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A Raman microspectroscopy-based comparison of pigments applied in two gothic wall paintings in Slovenia
Maja Gutman, Ajda Mladenovič, Anabelle Križnar, Sabina Dolenec, 2019, original scientific article

Abstract: The present study deals with the characterisation of pigments used in two overlaid gothic wall paintings from the former 13th century Minorite church of St. Francis of Assisi (Koper, Slovenia), in order to define differences in the technologies used. Paint layer samples were analysed via Raman microspectroscopy, supported by SEM/EDS and FTIR analysis, when necessary. The results revealed that the 14th century mural was painted mainly a fresco with final elements a secco, a technique typical of Italian mediaeval wall painting. In contrast, the 15th century painting was executed mostly a secco, a technique often applied in Northern Europe and the Alpine region. The differences between the two paintings are especially obvious in the pigments applied. While the earlier painting is characterised by azurite, carbon black, red and yellow ochres, lime white and green earth, the palette used for the younger painting is much broader. In addition to red and yellow ochres, carbon black and lime white, lead pigments such as lead white, red lead and lead-tin yellow type I were also determined, as well as a number of expensive pigments including cinnabar, azurite and malachite. Also found in the younger painting was the rare orange yellow pigment vanadinite. In both layers, azurite was applied a secco for the background area. Gilding was confirmed in both layers, carried out as application of gold leaves on red bole (in the earlier mural) and on mordant (on a younger, superimposed (overlaid painting), which is quite exclusive and rare for Slovene mediaeval painting. In the younger layer also a use of tin foil for secondary elements was discovered.
Keywords: wall paintings, pigments, Gothic, golding, Raman microspectroscopy
Published in DiRROS: 27.10.2023; Views: 188; Downloads: 76
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A red Roman column from Emona (Ljubljana, Slovenia)
Andreja Maver, Bernarda Županek, Maja Gutman, Dragomir Skaberne, Sabina Dolenec, 2020, original scientific article

Abstract: The excavation conducted in 1999 in Ljubljana (Slovenia), in Insula XXVII of the Roman colonia Iulia Emona, un-earthed the remains of a column shaft with an organic core set onto a stone block. The contribution presents this find, its context and likely parallels, the mineralogical-petrographic composition of the stucco, type of the pigments used, as well as the rock of the plinth and its provenance. Of the shaft, only the stucco survives, applied in four mortar layers and painted in red ochre, while its interior surface shows the impressions of reeds. The plinth is a rectangular block made of locally available Lower Jurassic oolitic limestone, presumably from Podpeč. The column may have formed part of a porticus or peristyle, possibly associated with a pool or a bath complex in this part of Late Roman Emona.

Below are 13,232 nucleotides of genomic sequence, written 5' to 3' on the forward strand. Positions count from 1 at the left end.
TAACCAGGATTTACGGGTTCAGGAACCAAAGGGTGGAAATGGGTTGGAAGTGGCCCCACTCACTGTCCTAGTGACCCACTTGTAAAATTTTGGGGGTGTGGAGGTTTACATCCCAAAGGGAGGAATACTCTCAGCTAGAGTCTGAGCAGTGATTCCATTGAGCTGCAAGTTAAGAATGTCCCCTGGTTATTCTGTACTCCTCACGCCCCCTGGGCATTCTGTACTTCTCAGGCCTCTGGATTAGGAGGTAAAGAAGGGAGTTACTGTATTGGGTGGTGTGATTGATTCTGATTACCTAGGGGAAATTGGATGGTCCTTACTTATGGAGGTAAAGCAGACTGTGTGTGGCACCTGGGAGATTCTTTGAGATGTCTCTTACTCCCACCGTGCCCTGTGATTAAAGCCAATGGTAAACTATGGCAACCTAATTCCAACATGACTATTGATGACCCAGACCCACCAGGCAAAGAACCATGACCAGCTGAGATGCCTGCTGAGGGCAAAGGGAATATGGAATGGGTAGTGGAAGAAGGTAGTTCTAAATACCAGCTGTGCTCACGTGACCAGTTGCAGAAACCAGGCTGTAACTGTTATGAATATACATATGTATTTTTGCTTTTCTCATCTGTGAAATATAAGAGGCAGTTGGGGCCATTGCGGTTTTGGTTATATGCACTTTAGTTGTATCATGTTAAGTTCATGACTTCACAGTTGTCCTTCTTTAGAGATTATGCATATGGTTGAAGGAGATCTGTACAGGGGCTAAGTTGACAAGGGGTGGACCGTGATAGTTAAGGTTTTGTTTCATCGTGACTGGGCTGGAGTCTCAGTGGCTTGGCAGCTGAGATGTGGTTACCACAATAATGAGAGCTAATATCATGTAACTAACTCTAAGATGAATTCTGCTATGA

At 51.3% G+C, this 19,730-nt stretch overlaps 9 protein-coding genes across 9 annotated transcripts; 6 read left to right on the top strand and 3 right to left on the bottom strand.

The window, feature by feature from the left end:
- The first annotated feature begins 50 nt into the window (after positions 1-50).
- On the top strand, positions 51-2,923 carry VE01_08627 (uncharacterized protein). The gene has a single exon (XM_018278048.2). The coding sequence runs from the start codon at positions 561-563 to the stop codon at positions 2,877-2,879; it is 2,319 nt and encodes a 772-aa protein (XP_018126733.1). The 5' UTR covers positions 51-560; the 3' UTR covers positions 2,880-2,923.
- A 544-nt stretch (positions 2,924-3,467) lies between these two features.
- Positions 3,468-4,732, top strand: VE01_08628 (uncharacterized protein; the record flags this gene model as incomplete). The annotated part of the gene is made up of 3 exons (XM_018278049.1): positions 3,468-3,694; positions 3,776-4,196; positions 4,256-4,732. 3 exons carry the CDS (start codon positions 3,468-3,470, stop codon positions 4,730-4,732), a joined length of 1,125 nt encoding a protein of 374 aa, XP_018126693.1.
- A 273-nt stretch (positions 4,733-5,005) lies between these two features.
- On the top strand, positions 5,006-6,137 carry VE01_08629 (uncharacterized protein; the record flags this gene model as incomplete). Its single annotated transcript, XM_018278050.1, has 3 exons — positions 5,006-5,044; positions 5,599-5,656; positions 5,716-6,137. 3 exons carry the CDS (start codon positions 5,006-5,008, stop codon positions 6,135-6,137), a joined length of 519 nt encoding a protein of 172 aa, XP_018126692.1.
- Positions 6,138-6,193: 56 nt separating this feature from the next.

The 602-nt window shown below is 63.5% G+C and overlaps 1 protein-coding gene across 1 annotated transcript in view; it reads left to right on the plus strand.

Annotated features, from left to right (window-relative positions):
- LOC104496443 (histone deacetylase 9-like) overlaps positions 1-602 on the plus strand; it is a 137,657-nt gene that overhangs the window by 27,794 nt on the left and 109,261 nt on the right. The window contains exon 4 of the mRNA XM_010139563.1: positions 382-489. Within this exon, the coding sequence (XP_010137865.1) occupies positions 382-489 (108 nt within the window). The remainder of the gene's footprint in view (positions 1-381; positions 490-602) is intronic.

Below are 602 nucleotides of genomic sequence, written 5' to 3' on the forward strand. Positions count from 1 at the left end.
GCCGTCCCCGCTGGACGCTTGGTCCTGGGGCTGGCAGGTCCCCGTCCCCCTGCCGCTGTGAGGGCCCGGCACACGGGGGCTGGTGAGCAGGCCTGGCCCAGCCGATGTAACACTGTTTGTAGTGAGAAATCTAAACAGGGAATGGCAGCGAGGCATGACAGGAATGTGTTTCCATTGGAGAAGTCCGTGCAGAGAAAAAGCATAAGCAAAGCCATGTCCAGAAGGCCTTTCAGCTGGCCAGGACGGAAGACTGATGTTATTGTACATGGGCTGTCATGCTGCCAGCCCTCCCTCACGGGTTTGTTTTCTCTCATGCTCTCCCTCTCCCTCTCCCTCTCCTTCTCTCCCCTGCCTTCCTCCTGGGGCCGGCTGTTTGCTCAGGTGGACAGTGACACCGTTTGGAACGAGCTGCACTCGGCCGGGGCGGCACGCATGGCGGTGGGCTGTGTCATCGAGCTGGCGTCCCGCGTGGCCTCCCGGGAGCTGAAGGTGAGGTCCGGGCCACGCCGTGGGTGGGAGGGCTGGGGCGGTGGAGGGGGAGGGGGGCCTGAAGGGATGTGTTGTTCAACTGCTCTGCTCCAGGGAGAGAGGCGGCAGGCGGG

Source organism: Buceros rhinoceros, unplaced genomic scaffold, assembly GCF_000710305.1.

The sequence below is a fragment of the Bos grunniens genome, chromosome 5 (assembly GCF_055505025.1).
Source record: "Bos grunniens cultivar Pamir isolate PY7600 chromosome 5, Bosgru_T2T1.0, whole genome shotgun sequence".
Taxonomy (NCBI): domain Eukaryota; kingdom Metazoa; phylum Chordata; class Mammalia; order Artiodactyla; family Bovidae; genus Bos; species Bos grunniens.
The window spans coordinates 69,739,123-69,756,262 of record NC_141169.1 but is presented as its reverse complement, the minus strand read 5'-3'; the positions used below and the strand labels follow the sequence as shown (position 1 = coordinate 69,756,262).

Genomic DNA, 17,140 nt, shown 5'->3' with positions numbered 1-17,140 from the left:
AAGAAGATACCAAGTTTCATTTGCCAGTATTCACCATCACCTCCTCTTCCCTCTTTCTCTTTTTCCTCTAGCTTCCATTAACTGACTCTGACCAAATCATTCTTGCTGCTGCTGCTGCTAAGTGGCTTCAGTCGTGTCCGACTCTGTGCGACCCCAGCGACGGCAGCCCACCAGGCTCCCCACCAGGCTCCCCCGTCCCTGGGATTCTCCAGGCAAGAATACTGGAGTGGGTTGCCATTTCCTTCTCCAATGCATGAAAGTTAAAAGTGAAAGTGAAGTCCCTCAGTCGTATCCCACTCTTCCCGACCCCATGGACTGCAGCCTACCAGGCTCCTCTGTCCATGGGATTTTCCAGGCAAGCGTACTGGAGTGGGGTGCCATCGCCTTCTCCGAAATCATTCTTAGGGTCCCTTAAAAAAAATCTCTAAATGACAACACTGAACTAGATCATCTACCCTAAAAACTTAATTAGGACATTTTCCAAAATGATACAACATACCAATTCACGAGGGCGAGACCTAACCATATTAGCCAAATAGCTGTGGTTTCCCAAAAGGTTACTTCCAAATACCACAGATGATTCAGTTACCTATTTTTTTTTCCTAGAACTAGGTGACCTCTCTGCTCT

Keywords: NUK II Site (Ljubljana, Slovenia), columns, Roman architecture, reed impressions, stucco, limestone, Late Roman period
Published in DiRROS: 04.08.2023; Views: 147; Downloads: 122
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Mapping dreams in a computational space : a phrase-level model for analyzing Fight/Flight and other typical situations in dream reports
Maja Gutman, Pavan Holur, Kelly Bulkeley, 2022, original scientific article

Abstract: This article demonstrates that an automated system of linguistic analysis can be developed – the Oneirograph – to analyze large collections of dreams and computationally map their contents in terms of typical situations involving an interplay of characters, activities, and settings. Focusing the analysis first on the twin situations of fighting and fleeing, the results provide densely detailed empirical evidence of the underlying semantic structures of typical dreams. The results also indicate that the Oneirograph analytic system can be applied to other typical dream situations as well (e.g., flying, falling), each of which can be computationally mapped in terms of a distinctive constellation of characters, activities, and settings.
Keywords: dreams, patterns, natural language processing, Oneirograph, network analysis, semantic structure
Published in DiRROS: 22.03.2023; Views: 247; Downloads: 137
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